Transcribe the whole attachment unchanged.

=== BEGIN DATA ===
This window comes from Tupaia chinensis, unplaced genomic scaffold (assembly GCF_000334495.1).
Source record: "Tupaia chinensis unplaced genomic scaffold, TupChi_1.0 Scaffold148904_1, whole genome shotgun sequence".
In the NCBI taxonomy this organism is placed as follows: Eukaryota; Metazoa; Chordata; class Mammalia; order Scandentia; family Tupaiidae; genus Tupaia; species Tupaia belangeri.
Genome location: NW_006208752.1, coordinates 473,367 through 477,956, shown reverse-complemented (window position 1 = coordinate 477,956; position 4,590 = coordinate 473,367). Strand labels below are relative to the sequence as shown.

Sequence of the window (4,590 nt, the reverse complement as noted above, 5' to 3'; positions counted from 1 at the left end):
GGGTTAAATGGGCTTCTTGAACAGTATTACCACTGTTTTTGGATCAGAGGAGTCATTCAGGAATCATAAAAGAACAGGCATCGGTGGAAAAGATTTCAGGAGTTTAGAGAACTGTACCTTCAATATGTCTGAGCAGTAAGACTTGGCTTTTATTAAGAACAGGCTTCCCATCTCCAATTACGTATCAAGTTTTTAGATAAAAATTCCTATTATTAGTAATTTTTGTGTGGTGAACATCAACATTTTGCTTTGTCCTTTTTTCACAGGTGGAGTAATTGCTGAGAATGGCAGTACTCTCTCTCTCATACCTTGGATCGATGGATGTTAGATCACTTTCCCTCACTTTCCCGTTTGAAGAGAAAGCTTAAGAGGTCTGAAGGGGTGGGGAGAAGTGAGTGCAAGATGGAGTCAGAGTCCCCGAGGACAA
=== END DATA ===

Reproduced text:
This window comes from Tupaia chinensis, unplaced genomic scaffold (assembly GCF_000334495.1).
Source record: "Tupaia chinensis unplaced genomic scaffold, TupChi_1.0 Scaffold148904_1, whole genome shotgun sequence".
In the NCBI taxonomy this organism is placed as follows: Eukaryota; Metazoa; Chordata; class Mammalia; order Scandentia; family Tupaiidae; genus Tupaia; species Tupaia belangeri.
Genome location: NW_006208752.1, coordinates 473,367 through 477,956, shown reverse-complemented (window position 1 = coordinate 477,956; position 4,590 = coordinate 473,367). Strand labels below are relative to the sequence as shown.

Sequence of the window (4,590 nt, the reverse complement as noted above, 5' to 3'; positions counted from 1 at the left end):
GGGTTAAATGGGCTTCTTGAACAGTATTACCACTGTTTTTGGATCAGAGGAGTCATTCAGGAATCATAAAAGAACAGGCATCGGTGGAAAAGATTTCAGGAGTTTAGAGAACTGTACCTTCAATATGTCTGAGCAGTAAGACTTGGCTTTTATTAAGAACAGGCTTCCCATCTCCAATTACGTATCAAGTTTTTAGATAAAAATTCCTATTATTAGTAATTTTTGTGTGGTGAACATCAACATTTTGCTTTGTCCTTTTTTCACAGGTGGAGTAATTGCTGAGAATGGCAGTACTCTCTCTCTCATACCTTGGATCGATGGATGTTAGATCACTTTCCCTCACTTTCCCGTTTGAAGAGAAAGCTTAAGAGGTCTGAAGGGGTGGGGAGAAGTGAGTGCAAGATGGAGTCAGAGTCCCCGAGGACAA